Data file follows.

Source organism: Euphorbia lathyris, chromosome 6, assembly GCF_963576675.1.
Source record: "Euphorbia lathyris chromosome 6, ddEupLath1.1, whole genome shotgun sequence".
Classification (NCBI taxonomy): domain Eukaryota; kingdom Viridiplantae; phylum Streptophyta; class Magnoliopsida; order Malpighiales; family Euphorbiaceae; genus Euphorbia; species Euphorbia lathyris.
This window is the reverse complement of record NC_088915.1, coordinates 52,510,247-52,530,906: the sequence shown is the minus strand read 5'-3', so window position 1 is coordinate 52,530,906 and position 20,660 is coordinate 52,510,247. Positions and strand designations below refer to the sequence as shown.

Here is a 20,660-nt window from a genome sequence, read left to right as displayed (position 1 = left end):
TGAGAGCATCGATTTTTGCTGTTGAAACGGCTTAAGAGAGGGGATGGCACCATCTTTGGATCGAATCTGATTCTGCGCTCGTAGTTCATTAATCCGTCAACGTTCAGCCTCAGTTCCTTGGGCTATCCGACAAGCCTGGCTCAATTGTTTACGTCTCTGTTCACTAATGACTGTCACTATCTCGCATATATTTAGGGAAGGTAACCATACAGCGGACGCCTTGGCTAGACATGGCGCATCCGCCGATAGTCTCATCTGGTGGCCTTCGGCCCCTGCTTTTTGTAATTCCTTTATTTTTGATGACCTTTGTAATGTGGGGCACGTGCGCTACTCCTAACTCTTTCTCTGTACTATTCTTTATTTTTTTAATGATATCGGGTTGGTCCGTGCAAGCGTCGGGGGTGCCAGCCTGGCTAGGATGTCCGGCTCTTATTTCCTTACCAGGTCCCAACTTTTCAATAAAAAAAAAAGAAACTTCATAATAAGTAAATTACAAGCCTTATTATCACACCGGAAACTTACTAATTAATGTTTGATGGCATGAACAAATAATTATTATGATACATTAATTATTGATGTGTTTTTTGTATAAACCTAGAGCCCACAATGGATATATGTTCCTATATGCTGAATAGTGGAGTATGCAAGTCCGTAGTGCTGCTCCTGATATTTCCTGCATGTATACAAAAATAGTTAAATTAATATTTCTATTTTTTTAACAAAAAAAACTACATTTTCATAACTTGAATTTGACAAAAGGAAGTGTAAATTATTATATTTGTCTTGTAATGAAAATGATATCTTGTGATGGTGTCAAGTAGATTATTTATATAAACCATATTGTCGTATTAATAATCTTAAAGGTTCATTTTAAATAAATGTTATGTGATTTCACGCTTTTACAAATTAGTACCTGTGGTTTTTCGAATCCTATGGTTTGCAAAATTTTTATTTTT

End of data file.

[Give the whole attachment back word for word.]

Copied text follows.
Source organism: Euphorbia lathyris, chromosome 6, assembly GCF_963576675.1.
Source record: "Euphorbia lathyris chromosome 6, ddEupLath1.1, whole genome shotgun sequence".
Classification (NCBI taxonomy): domain Eukaryota; kingdom Viridiplantae; phylum Streptophyta; class Magnoliopsida; order Malpighiales; family Euphorbiaceae; genus Euphorbia; species Euphorbia lathyris.
This window is the reverse complement of record NC_088915.1, coordinates 52,510,247-52,530,906: the sequence shown is the minus strand read 5'-3', so window position 1 is coordinate 52,530,906 and position 20,660 is coordinate 52,510,247. Positions and strand designations below refer to the sequence as shown.

Here is a 20,660-nt window from a genome sequence, read left to right as displayed (position 1 = left end):
TGAGAGCATCGATTTTTGCTGTTGAAACGGCTTAAGAGAGGGGATGGCACCATCTTTGGATCGAATCTGATTCTGCGCTCGTAGTTCATTAATCCGTCAACGTTCAGCCTCAGTTCCTTGGGCTATCCGACAAGCCTGGCTCAATTGTTTACGTCTCTGTTCACTAATGACTGTCACTATCTCGCATATATTTAGGGAAGGTAACCATACAGCGGACGCCTTGGCTAGACATGGCGCATCCGCCGATAGTCTCATCTGGTGGCCTTCGGCCCCTGCTTTTTGTAATTCCTTTATTTTTGATGACCTTTGTAATGTGGGGCACGTGCGCTACTCCTAACTCTTTCTCTGTACTATTCTTTATTTTTTTAATGATATCGGGTTGGTCCGTGCAAGCGTCGGGGGTGCCAGCCTGGCTAGGATGTCCGGCTCTTATTTCCTTACCAGGTCCCAACTTTTCAATAAAAAAAAAAGAAACTTCATAATAAGTAAATTACAAGCCTTATTATCACACCGGAAACTTACTAATTAATGTTTGATGGCATGAACAAATAATTATTATGATACATTAATTATTGATGTGTTTTTTGTATAAACCTAGAGCCCACAATGGATATATGTTCCTATATGCTGAATAGTGGAGTATGCAAGTCCGTAGTGCTGCTCCTGATATTTCCTGCATGTATACAAAAATAGTTAAATTAATATTTCTATTTTTTTAACAAAAAAAACTACATTTTCATAACTTGAATTTGACAAAAGGAAGTGTAAATTATTATATTTGTCTTGTAATGAAAATGATATCTTGTGATGGTGTCAAGTAGATTATTTATATAAACCATATTGTCGTATTAATAATCTTAAAGGTTCATTTTAAATAAATGTTATGTGATTTCACGCTTTTACAAATTAGTACCTGTGGTTTTTCGAATCCTATGGTTTGCAAAATTTTTATTTTT